Licence lotteries, space bachelors and healthy Halloweens, oh my!

City Hall | by Paul Dechene

Fall is here. The trees already look like bony grasping hands as all the green things in Regina wither. But there’s no season of autumnal retreat for city hall. No, like an arctic wind Regina has unleashed extra cab licenses for the blustery months, draft infill guidelines and plans to pervert Halloween, that most sugar-fortified of holidays! So do not lay down and slumber among the crispéd and browny leaves! The city is alive and demands your attention!

Sometimes A Cabbie Just Can’t Catch A Fair Shake

Last month, local taxi drivers scored a big win at city hall when council voted to distribute 60 per cent of seasonal taxi cab licenses through a lottery system.

But now it seems that not all cab companies are contentedly accepting the decision.

It’s not surprising considering all the city’s taxi companies, which in years past directly received 100 per cent of those seasonal licenses, were outspoken opponents of the shift to a lottery system.

And according to a press release from the United Steelworkers, one company — Regina Cabs — is not accepting drivers who’ve won seasonal licences through the lottery system.

The United Steelworkers is the union representing drivers at Regina Cabs. According to union rep, Leslie McNabb, she has been informed that Regina Cabs is calling it a “business decision” to not accept seasonal licence winners.

McNabb says Regina Cabs cited “the amendment under the bylaw that requires brokerages to collect data on the lottery winners” as the reason behind not expanding their fleet this year with lottery-winning drivers.

Dawn Schikowski, Regina’s manager of licensing and business support, says city administration is aware of the situation but she was careful when discussing details.

“That information has been brought to our attention,” says Schikowski. “However, we do know that the brokers have the ability to determine the size of the fleet that they need to meet the needs of their customers. The decal owners [the seasonal-license holders] actually have until Oct. 30 to put the vehicles on the road. So we’re not sure whether they’re holding off because of the weather or other reasons at this point in time.”

Schikowski says that under the new distribution system, 19 licences went to cab companies (a.k.a. taxi brokers) and 28 were issued through the lottery.

She also notes that cabs with seasonal licences are being put on the road right now at a rate consistent with previous years.

The taxi industry in Regina, as in most other cities, is tightly regulated, with the supply of licences controlled and distributed by the city.

Does that put a responsibility upon the city to ensure that that supply isn’t abused or that lottery-licence holders aren’t treated prejudicially by companies that opposed the lottery?

“I do hear what you’re saying,” says Schikowski. “But I think there’s some speculation on that because what we’re seeing is that the other brokers are accepting the licence holders into their fleets. So what we’re seeing is that the ability to affiliate with a broker is there for each of these licence holders.”

And while it’s true that all the other taxi companies in Regina are accepting drivers who’ve won licenses, Regina Cabs is the only unionized cab company in the city.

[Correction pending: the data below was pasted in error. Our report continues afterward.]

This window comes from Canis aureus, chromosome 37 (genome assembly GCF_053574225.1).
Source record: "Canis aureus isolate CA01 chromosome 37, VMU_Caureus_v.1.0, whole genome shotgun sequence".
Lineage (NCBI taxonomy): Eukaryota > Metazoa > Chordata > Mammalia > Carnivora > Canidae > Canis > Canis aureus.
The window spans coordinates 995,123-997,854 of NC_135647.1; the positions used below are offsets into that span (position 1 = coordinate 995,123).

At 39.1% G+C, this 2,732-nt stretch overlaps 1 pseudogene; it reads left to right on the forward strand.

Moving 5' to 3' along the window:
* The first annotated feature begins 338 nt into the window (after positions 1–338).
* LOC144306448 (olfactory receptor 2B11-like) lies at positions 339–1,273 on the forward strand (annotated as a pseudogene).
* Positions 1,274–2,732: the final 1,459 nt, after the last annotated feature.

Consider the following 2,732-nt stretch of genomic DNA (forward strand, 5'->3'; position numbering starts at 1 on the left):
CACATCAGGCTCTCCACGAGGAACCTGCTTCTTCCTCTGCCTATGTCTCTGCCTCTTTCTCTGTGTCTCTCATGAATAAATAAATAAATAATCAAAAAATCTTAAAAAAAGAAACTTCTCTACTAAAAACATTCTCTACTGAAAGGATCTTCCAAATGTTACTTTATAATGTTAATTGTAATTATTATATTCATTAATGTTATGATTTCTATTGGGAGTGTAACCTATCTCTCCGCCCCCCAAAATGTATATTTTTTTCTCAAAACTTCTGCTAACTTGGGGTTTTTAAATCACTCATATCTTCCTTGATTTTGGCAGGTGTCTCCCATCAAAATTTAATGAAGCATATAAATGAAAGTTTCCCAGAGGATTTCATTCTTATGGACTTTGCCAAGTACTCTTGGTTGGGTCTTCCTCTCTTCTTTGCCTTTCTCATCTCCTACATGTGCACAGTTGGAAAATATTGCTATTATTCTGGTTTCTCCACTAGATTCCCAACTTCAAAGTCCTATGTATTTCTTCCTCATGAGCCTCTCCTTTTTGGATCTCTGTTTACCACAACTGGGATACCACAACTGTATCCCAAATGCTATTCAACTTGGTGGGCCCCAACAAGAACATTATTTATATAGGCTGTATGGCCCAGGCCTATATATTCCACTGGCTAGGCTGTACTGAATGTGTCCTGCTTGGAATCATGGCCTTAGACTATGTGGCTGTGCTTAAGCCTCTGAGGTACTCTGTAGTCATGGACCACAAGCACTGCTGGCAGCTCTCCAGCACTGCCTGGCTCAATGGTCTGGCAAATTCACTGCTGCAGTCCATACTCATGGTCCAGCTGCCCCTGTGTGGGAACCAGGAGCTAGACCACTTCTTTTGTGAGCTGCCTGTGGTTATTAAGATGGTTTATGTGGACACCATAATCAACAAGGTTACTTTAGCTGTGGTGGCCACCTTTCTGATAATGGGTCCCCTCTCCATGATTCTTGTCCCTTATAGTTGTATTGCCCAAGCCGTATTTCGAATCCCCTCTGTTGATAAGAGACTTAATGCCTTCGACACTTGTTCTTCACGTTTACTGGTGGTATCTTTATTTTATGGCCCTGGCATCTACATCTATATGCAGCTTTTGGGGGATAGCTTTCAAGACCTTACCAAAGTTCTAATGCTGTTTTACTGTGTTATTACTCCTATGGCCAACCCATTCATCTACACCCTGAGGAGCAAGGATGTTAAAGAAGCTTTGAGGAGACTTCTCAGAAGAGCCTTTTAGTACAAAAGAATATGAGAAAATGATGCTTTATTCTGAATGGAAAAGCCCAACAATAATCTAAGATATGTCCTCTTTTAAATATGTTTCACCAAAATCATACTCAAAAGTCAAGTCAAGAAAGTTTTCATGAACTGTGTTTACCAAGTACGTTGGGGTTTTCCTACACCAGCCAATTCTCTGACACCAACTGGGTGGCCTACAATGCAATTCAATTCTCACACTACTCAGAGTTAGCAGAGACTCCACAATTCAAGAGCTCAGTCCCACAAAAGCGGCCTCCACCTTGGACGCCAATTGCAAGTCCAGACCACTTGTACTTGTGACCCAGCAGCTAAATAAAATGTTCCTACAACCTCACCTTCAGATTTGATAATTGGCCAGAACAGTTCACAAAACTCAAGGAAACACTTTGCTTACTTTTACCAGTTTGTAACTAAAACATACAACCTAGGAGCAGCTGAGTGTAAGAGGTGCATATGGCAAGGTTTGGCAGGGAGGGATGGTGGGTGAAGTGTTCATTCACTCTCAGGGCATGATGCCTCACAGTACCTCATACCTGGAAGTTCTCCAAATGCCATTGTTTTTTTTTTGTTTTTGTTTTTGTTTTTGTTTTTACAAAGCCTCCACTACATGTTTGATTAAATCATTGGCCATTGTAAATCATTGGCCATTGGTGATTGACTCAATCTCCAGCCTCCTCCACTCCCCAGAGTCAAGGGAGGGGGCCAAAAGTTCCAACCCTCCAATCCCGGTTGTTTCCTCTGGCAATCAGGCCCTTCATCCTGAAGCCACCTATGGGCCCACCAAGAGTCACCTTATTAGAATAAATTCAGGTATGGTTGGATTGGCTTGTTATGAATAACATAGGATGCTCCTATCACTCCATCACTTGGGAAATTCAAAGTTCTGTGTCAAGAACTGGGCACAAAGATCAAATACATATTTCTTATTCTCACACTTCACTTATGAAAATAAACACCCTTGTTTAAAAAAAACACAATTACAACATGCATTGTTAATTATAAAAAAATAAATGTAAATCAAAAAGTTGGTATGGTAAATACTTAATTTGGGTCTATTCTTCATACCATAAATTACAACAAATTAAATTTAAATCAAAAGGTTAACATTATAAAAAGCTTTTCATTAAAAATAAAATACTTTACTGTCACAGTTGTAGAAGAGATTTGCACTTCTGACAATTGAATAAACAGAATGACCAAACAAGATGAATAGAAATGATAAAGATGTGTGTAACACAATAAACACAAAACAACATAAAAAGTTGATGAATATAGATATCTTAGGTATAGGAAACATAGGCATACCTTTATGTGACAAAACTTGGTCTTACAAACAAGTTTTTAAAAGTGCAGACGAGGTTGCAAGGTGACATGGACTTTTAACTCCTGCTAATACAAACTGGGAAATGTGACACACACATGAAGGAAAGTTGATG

Filling In The Infill Details

On Oct. 12, the city finally dropped a long-awaited draft of their Infill Housing Guidelines. Put together with the help of Brook McIlroy consultants, it’s 103 pages of passages like, “Where 4.5 metres is used as the median height of a pitched porch roof, no portion of the porch roof shall exceed a maximum height of 5.5 metres.”

The excitement just keeps coming.

The Infill Housing Guidelines are a fussy list of parameters that will govern the way existing neighbourhoods change as vacant lots are built up and old dwellings are demolished and redeveloped.

But for those who are looking around aghast at how their urban environs are shifting and hoping for a policy bludgeon they can use to stop that transformation dead, these guidelines will likely disappoint.

For one, the guidelines don’t lay out any rules around where infill can and can’t happen. While they acknowledge that infill can lead to increases in population density (which is desirable), the Infill Housing Guidelines are silent on where in the city is most appropriate for intensification. For that, you’ll have to wait until the still-gestating zoning-bylaw rewrite is released or for the yet-to-be-started revamp of the neighbourhood plans.

But what’s likely to elicit the loudest howls of “We waited two years for this?!?” is that the Infill Housing Guidelines do not make any value judgements about the aesthetics of the infill they will enable. Any mention of how an infill development should fit with the character of its surrounding neighbourhood only refers to the dimensions of the construction and where on a lot it should sit. Colour, shape and architectural character are, as always, left up to the developer.

Hoping to keep the blocky, ultra-modern, space-bachelor pads away from your peaked roofs, gables and enclosed front porches? Sorry, but the Infill Housing Guidelines will be no help.

You may just have to accept that the space-bachelors are inevitable.

The Real Halloween Horror

From the “Sometimes Alliteration Doesn’t Make Things More Fun” file: the city is selling “Healthy Halloween Passes” that neighbourhood killjoys can hand out instead of candy.

“Lucky” little recipients will be able to exchange these passes for admission to any city recreation facility, public skate or leisure swim. They cost $5 for a package of 10 and can be purchased at the Sportplex, North West Leisure Centre and the Sandra Schmirler Leisure Centre.

Hopefully, city staff will be keeping a list of everyone who buys these Healthy Halloween Passes so they can publish a list of houses kids would be best to avoid.